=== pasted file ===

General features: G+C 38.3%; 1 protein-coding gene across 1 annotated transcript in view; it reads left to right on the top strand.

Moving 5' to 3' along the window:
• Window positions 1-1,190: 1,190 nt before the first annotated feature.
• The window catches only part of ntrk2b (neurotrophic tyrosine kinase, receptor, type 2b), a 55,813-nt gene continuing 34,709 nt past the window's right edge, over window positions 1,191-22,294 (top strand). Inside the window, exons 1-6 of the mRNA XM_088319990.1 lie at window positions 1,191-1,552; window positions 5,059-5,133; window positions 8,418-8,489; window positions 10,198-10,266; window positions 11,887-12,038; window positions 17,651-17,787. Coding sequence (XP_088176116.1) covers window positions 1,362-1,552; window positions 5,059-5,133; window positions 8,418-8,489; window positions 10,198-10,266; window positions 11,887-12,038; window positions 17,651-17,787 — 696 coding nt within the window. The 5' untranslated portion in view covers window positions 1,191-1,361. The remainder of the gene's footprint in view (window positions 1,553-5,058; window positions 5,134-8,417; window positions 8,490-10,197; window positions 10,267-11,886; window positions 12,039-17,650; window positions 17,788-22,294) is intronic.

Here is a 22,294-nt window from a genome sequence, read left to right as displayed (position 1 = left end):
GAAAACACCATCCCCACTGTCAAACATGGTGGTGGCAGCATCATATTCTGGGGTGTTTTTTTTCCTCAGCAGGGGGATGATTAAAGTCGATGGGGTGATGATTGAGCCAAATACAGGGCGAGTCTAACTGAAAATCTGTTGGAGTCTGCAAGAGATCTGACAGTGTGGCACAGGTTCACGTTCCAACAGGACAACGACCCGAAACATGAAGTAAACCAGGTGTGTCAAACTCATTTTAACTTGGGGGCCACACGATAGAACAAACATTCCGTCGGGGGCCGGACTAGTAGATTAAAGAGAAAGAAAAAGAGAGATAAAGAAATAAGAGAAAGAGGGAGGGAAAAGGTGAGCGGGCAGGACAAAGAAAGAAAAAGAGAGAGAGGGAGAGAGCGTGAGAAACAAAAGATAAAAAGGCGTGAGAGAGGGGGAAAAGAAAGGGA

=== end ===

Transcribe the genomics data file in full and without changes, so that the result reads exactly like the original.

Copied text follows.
General features: G+C 38.3%; 1 protein-coding gene across 1 annotated transcript in view; it reads left to right on the top strand.

Moving 5' to 3' along the window:
• Window positions 1-1,190: 1,190 nt before the first annotated feature.
• The window catches only part of ntrk2b (neurotrophic tyrosine kinase, receptor, type 2b), a 55,813-nt gene continuing 34,709 nt past the window's right edge, over window positions 1,191-22,294 (top strand). Inside the window, exons 1-6 of the mRNA XM_088319990.1 lie at window positions 1,191-1,552; window positions 5,059-5,133; window positions 8,418-8,489; window positions 10,198-10,266; window positions 11,887-12,038; window positions 17,651-17,787. Coding sequence (XP_088176116.1) covers window positions 1,362-1,552; window positions 5,059-5,133; window positions 8,418-8,489; window positions 10,198-10,266; window positions 11,887-12,038; window positions 17,651-17,787 — 696 coding nt within the window. The 5' untranslated portion in view covers window positions 1,191-1,361. The remainder of the gene's footprint in view (window positions 1,553-5,058; window positions 5,134-8,417; window positions 8,490-10,197; window positions 10,267-11,886; window positions 12,039-17,650; window positions 17,788-22,294) is intronic.

Here is a 22,294-nt window from a genome sequence, read left to right as displayed (position 1 = left end):
GAAAACACCATCCCCACTGTCAAACATGGTGGTGGCAGCATCATATTCTGGGGTGTTTTTTTTCCTCAGCAGGGGGATGATTAAAGTCGATGGGGTGATGATTGAGCCAAATACAGGGCGAGTCTAACTGAAAATCTGTTGGAGTCTGCAAGAGATCTGACAGTGTGGCACAGGTTCACGTTCCAACAGGACAACGACCCGAAACATGAAGTAAACCAGGTGTGTCAAACTCATTTTAACTTGGGGGCCACACGATAGAACAAACATTCCGTCGGGGGCCGGACTAGTAGATTAAAGAGAAAGAAAAAGAGAGATAAAGAAATAAGAGAAAGAGGGAGGGAAAAGGTGAGCGGGCAGGACAAAGAAAGAAAAAGAGAGAGAGGGAGAGAGCGTGAGAAACAAAAGATAAAAAGGCGTGAGAGAGGGGGAAAAGAAAGGGA